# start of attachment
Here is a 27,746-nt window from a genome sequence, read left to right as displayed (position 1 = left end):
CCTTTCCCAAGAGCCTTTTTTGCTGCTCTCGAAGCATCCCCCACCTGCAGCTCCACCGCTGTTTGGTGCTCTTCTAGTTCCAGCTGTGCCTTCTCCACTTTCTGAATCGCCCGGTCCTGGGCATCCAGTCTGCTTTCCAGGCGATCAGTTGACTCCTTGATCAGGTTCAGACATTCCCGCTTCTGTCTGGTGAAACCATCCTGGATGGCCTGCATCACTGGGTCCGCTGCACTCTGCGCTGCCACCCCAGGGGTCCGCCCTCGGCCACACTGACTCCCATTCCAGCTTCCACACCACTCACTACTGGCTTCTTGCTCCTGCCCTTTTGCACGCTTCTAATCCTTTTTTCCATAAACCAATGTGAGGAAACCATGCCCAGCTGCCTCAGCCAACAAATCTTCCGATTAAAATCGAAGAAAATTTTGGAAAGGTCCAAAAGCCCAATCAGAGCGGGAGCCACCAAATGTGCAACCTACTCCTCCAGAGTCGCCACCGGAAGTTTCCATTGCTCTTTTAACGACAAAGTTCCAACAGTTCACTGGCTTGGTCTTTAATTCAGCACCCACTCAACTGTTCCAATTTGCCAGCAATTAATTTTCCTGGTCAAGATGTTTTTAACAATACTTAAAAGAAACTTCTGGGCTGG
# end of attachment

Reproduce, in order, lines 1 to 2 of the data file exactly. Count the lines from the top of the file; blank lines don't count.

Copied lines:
Here is a 27,746-nt window from a genome sequence, read left to right as displayed (position 1 = left end):
CCTTTCCCAAGAGCCTTTTTTGCTGCTCTCGAAGCATCCCCCACCTGCAGCTCCACCGCTGTTTGGTGCTCTTCTAGTTCCAGCTGTGCCTTCTCCACTTTCTGAATCGCCCGGTCCTGGGCATCCAGTCTGCTTTCCAGGCGATCAGTTGACTCCTTGATCAGGTTCAGACATTCCCGCTTCTGTCTGGTGAAACCATCCTGGATGGCCTGCATCACTGGGTCCGCTGCACTCTGCGCTGCCACCCCAGGGGTCCGCCCTCGGCCACACTGACTCCCATTCCAGCTTCCACACCACTCACTACTGGCTTCTTGCTCCTGCCCTTTTGCACGCTTCTAATCCTTTTTTCCATAAACCAATGTGAGGAAACCATGCCCAGCTGCCTCAGCCAACAAATCTTCCGATTAAAATCGAAGAAAATTTTGGAAAGGTCCAAAAGCCCAATCAGAGCGGGAGCCACCAAATGTGCAACCTACTCCTCCAGAGTCGCCACCGGAAGTTTCCATTGCTCTTTTAACGACAAAGTTCCAACAGTTCACTGGCTTGGTCTTTAATTCAGCACCCACTCAACTGTTCCAATTTGCCAGCAATTAATTTTCCTGGTCAAGATGTTTTTAACAATACTTAAAAGAAACTTCTGGGCTGG